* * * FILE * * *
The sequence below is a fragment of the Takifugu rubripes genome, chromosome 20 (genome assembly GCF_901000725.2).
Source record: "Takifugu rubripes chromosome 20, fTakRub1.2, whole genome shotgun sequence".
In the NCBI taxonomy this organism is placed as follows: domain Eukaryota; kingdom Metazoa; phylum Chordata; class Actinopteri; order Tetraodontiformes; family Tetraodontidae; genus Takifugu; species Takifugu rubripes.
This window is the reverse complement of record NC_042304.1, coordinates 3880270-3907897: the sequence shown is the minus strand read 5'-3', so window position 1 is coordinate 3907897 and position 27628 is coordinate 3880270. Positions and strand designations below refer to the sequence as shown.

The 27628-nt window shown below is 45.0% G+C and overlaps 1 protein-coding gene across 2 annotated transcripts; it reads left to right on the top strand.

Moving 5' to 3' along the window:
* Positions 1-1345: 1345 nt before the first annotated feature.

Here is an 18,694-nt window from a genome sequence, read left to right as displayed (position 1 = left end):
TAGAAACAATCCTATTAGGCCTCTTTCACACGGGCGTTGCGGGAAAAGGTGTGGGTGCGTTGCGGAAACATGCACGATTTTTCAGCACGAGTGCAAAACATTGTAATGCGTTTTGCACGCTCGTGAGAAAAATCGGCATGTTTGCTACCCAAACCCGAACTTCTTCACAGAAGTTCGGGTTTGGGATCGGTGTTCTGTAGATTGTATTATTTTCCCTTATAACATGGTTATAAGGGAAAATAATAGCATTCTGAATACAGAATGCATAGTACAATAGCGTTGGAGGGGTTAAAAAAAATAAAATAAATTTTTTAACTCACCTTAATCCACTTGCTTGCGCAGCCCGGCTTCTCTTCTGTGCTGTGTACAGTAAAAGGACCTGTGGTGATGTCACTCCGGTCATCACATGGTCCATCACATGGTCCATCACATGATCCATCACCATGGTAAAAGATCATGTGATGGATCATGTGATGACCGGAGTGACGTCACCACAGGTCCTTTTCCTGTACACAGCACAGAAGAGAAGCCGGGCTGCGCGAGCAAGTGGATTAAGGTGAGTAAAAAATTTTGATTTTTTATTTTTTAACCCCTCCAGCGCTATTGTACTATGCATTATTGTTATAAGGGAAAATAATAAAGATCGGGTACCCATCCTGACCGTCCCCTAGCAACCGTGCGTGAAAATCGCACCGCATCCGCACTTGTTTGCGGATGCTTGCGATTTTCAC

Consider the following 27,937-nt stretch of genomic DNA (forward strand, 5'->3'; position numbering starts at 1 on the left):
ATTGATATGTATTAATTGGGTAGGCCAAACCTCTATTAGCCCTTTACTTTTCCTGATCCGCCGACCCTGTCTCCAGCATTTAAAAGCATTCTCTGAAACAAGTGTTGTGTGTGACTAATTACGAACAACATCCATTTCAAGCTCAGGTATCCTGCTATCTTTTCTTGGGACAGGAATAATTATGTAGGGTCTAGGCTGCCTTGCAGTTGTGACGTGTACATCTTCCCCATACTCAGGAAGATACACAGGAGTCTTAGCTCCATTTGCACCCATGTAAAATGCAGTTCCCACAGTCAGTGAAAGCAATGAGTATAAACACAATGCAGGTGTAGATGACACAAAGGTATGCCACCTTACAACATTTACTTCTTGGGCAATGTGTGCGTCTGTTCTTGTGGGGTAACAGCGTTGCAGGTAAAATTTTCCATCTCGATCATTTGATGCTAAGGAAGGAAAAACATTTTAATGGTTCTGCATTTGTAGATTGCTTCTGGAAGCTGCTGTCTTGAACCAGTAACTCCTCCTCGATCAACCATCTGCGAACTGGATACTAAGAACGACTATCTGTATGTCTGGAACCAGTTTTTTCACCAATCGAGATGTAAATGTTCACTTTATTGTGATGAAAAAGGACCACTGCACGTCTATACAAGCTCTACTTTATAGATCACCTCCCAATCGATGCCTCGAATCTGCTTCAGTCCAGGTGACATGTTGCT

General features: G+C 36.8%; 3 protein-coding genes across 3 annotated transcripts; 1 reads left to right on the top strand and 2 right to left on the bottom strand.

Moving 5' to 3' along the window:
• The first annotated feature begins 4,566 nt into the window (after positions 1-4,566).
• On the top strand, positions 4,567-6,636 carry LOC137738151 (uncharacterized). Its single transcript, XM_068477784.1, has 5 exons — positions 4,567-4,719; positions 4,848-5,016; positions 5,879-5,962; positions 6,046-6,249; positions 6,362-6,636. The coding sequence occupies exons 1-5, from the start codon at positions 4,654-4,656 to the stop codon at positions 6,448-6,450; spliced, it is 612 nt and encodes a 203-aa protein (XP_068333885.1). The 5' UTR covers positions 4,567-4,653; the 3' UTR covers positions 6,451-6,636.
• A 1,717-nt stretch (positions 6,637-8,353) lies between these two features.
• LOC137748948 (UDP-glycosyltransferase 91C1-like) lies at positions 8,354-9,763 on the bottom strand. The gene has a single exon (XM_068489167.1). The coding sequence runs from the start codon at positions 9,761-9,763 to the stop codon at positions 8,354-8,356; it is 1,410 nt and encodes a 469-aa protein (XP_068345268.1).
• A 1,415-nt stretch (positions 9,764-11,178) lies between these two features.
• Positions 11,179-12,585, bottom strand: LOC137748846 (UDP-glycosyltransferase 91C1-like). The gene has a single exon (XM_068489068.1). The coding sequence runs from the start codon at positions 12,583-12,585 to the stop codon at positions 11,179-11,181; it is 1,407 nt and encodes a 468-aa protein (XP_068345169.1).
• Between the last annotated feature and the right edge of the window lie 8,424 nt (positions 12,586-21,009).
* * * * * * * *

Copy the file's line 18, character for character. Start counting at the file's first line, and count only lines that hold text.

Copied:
• A 1,415-nt stretch (positions 9,764-11,178) lies between these two features.